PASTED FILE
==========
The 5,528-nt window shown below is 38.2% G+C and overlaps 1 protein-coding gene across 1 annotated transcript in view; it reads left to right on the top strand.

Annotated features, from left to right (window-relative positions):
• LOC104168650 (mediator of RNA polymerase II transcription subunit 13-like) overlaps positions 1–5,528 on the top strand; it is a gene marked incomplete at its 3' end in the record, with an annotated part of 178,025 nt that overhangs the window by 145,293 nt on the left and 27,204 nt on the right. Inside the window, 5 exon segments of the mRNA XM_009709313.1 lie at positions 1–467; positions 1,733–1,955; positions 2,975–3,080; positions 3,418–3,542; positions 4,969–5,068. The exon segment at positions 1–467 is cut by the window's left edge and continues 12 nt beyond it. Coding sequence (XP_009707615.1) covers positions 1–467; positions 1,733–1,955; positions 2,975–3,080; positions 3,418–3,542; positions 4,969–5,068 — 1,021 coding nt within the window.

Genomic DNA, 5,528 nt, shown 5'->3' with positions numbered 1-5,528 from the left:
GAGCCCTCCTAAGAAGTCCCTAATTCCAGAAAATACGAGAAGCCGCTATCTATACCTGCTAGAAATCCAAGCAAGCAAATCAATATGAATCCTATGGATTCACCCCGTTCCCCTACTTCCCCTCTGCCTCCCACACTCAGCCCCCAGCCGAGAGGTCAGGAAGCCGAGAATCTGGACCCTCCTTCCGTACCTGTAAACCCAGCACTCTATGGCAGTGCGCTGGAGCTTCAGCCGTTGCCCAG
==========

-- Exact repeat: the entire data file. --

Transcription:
The 5,528-nt window shown below is 38.2% G+C and overlaps 1 protein-coding gene across 1 annotated transcript in view; it reads left to right on the top strand.

Annotated features, from left to right (window-relative positions):
• LOC104168650 (mediator of RNA polymerase II transcription subunit 13-like) overlaps positions 1–5,528 on the top strand; it is a gene marked incomplete at its 3' end in the record, with an annotated part of 178,025 nt that overhangs the window by 145,293 nt on the left and 27,204 nt on the right. Inside the window, 5 exon segments of the mRNA XM_009709313.1 lie at positions 1–467; positions 1,733–1,955; positions 2,975–3,080; positions 3,418–3,542; positions 4,969–5,068. The exon segment at positions 1–467 is cut by the window's left edge and continues 12 nt beyond it. Coding sequence (XP_009707615.1) covers positions 1–467; positions 1,733–1,955; positions 2,975–3,080; positions 3,418–3,542; positions 4,969–5,068 — 1,021 coding nt within the window.

Genomic DNA, 5,528 nt, shown 5'->3' with positions numbered 1-5,528 from the left:
GAGCCCTCCTAAGAAGTCCCTAATTCCAGAAAATACGAGAAGCCGCTATCTATACCTGCTAGAAATCCAAGCAAGCAAATCAATATGAATCCTATGGATTCACCCCGTTCCCCTACTTCCCCTCTGCCTCCCACACTCAGCCCCCAGCCGAGAGGTCAGGAAGCCGAGAATCTGGACCCTCCTTCCGTACCTGTAAACCCAGCACTCTATGGCAGTGCGCTGGAGCTTCAGCCGTTGCCCAG